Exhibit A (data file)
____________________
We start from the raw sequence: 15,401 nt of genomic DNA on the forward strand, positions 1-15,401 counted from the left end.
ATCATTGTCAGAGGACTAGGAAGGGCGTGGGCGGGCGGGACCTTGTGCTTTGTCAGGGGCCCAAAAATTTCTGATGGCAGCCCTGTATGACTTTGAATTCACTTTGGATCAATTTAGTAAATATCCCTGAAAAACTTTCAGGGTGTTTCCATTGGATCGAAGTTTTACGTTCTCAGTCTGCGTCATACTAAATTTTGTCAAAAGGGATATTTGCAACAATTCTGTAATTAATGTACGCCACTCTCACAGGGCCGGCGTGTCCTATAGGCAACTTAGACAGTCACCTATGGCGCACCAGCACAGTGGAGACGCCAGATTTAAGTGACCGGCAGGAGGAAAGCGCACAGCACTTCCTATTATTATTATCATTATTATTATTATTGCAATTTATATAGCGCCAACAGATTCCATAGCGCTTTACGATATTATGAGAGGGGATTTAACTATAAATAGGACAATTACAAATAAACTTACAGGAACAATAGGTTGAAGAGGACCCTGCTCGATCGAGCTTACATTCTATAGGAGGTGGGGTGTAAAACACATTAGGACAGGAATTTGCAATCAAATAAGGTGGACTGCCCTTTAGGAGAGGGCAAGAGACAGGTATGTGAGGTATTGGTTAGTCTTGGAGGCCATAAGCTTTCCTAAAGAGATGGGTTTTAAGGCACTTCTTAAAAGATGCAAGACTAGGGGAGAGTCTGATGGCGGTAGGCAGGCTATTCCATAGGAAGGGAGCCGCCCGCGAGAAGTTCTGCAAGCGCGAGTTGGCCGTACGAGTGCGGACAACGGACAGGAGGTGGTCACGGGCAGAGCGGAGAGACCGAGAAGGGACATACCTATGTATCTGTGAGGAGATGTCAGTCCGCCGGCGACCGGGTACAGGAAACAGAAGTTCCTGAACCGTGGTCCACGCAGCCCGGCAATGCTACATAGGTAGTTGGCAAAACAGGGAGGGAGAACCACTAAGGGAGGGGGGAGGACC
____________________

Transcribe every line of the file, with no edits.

We start from the raw sequence: 15,401 nt of genomic DNA on the forward strand, positions 1-15,401 counted from the left end.
ATCATTGTCAGAGGACTAGGAAGGGCGTGGGCGGGCGGGACCTTGTGCTTTGTCAGGGGCCCAAAAATTTCTGATGGCAGCCCTGTATGACTTTGAATTCACTTTGGATCAATTTAGTAAATATCCCTGAAAAACTTTCAGGGTGTTTCCATTGGATCGAAGTTTTACGTTCTCAGTCTGCGTCATACTAAATTTTGTCAAAAGGGATATTTGCAACAATTCTGTAATTAATGTACGCCACTCTCACAGGGCCGGCGTGTCCTATAGGCAACTTAGACAGTCACCTATGGCGCACCAGCACAGTGGAGACGCCAGATTTAAGTGACCGGCAGGAGGAAAGCGCACAGCACTTCCTATTATTATTATCATTATTATTATTATTGCAATTTATATAGCGCCAACAGATTCCATAGCGCTTTACGATATTATGAGAGGGGATTTAACTATAAATAGGACAATTACAAATAAACTTACAGGAACAATAGGTTGAAGAGGACCCTGCTCGATCGAGCTTACATTCTATAGGAGGTGGGGTGTAAAACACATTAGGACAGGAATTTGCAATCAAATAAGGTGGACTGCCCTTTAGGAGAGGGCAAGAGACAGGTATGTGAGGTATTGGTTAGTCTTGGAGGCCATAAGCTTTCCTAAAGAGATGGGTTTTAAGGCACTTCTTAAAAGATGCAAGACTAGGGGAGAGTCTGATGGCGGTAGGCAGGCTATTCCATAGGAAGGGAGCCGCCCGCGAGAAGTTCTGCAAGCGCGAGTTGGCCGTACGAGTGCGGACAACGGACAGGAGGTGGTCACGGGCAGAGCGGAGAGACCGAGAAGGGACATACCTATGTATCTGTGAGGAGATGTCAGTCCGCCGGCGACCGGGTACAGGAAACAGAAGTTCCTGAACCGTGGTCCACGCAGCCCGGCAATGCTACATAGGTAGTTGGCAAAACAGGGAGGGAGAACCACTAAGGGAGGGGGGAGGACC